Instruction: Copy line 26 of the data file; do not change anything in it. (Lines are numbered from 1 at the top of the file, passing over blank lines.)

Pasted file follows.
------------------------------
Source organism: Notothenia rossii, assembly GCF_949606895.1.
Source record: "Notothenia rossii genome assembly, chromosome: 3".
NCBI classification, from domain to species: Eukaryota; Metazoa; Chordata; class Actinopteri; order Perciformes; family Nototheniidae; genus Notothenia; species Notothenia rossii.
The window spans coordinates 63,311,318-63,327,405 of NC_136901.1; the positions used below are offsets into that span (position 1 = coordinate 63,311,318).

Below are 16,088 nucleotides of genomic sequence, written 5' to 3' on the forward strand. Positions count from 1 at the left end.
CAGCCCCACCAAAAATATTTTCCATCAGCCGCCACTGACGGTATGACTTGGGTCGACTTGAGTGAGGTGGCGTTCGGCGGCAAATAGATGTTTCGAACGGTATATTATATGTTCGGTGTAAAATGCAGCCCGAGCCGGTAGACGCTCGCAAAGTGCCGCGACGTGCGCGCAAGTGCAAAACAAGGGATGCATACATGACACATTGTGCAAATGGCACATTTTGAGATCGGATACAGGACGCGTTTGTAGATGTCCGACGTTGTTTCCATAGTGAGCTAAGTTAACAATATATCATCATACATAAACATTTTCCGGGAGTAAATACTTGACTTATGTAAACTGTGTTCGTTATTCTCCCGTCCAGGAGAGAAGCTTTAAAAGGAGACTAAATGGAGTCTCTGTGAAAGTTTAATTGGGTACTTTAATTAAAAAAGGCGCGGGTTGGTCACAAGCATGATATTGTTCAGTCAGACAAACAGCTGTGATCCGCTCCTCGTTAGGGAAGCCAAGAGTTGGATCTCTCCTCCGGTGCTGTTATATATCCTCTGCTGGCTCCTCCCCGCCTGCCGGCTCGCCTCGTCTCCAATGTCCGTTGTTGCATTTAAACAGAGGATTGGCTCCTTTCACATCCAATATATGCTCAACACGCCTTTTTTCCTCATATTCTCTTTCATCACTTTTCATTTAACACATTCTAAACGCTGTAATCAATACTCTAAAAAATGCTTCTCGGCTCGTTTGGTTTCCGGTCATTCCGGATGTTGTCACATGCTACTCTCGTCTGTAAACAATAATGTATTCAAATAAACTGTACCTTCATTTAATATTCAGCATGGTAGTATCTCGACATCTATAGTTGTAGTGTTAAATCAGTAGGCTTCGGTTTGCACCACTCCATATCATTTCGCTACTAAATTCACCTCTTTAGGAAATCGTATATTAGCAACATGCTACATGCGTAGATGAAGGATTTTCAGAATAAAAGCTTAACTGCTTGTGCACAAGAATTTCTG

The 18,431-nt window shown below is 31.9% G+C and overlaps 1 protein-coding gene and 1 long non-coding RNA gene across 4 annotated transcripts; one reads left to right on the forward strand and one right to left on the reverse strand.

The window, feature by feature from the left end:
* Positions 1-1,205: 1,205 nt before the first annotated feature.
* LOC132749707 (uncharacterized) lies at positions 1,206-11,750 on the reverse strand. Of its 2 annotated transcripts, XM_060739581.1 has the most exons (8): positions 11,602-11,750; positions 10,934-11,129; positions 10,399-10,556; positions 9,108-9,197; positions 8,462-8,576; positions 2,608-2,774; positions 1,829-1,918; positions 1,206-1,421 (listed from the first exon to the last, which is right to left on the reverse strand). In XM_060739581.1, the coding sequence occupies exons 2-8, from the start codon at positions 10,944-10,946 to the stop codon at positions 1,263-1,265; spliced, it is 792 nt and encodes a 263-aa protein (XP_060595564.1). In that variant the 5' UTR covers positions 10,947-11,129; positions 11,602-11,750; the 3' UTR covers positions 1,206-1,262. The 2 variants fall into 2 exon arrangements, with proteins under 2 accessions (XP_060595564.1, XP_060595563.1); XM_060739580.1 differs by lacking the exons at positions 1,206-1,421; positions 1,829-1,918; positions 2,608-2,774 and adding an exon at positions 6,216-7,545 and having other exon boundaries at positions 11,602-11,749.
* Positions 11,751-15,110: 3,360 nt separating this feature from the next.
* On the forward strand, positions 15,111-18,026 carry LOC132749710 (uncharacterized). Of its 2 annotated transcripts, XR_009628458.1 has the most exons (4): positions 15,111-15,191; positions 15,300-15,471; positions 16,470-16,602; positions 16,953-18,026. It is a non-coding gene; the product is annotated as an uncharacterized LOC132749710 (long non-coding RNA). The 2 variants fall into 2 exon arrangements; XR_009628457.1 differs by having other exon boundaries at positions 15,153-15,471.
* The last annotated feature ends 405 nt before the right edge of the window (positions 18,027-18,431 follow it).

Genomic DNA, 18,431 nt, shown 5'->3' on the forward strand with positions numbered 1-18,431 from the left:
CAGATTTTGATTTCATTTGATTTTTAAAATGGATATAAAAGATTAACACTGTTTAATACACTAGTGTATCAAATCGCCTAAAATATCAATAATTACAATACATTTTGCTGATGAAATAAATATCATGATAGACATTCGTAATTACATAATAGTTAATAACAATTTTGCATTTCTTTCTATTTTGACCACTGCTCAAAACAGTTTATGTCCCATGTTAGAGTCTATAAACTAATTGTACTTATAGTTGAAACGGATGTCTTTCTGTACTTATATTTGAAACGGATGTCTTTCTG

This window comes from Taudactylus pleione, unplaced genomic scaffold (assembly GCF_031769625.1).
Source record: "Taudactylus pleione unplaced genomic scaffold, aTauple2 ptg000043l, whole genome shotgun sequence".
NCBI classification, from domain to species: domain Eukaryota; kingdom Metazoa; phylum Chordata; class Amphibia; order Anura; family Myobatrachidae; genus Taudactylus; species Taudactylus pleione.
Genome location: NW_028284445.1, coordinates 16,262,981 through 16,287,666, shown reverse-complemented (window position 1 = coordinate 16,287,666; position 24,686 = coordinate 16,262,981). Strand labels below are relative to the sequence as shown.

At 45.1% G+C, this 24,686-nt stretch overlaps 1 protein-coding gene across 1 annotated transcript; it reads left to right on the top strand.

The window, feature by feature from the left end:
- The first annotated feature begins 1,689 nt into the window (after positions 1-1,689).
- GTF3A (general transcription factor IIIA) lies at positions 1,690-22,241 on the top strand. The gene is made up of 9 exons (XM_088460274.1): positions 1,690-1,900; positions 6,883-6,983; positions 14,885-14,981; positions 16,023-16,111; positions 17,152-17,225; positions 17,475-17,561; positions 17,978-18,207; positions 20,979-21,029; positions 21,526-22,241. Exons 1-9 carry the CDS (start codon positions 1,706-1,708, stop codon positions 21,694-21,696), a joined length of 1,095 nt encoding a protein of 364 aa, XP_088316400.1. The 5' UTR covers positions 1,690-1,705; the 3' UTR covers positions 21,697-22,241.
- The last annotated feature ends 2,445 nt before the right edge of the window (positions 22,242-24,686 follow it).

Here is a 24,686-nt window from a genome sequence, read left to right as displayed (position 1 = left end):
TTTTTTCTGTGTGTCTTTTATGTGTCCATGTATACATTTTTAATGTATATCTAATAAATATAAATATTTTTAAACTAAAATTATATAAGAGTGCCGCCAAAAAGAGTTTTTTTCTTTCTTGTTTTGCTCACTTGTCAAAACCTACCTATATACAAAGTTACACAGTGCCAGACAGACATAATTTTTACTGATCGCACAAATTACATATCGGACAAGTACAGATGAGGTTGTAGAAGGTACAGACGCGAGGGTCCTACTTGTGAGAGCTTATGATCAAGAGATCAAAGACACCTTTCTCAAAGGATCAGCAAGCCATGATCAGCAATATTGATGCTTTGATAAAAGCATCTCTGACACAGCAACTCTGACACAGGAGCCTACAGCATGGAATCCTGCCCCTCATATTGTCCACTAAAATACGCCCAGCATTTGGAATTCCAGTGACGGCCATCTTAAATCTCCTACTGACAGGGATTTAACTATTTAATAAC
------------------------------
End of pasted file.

TTTTTTCTGTGTGTCTTTTATGTGTCCATGTATACATTTTTAATGTATATCTAATAAATATAAATATTTTTAAACTAAAATTATATAAGAGTGCCGCCAAAAAGAGTTTTTTTCTTTCTTGTTTTGCTCACTTGTCAAAACCTACCTATATACAAAGTTACACAGTGCCAGACAGACATAATTTTTACTGATCGCACAAATTACATATCGGACAAGTACAGATGAGGTTGTAGAAGGTACAGACGCGAGGGTCCTACTTGTGAGAGCTTATGATCAAGAGATCAAAGACACCTTTCTCAAAGGATCAGCAAGCCATGATCAGCAATATTGATGCTTTGATAAAAGCATCTCTGACACAGCAACTCTGACACAGGAGCCTACAGCATGGAATCCTGCCCCTCATATTGTCCACTAAAATACGCCCAGCATTTGGAATTCCAGTGACGGCCATCTTAAATCTCCTACTGACAGGGATTTAACTATTTAATAAC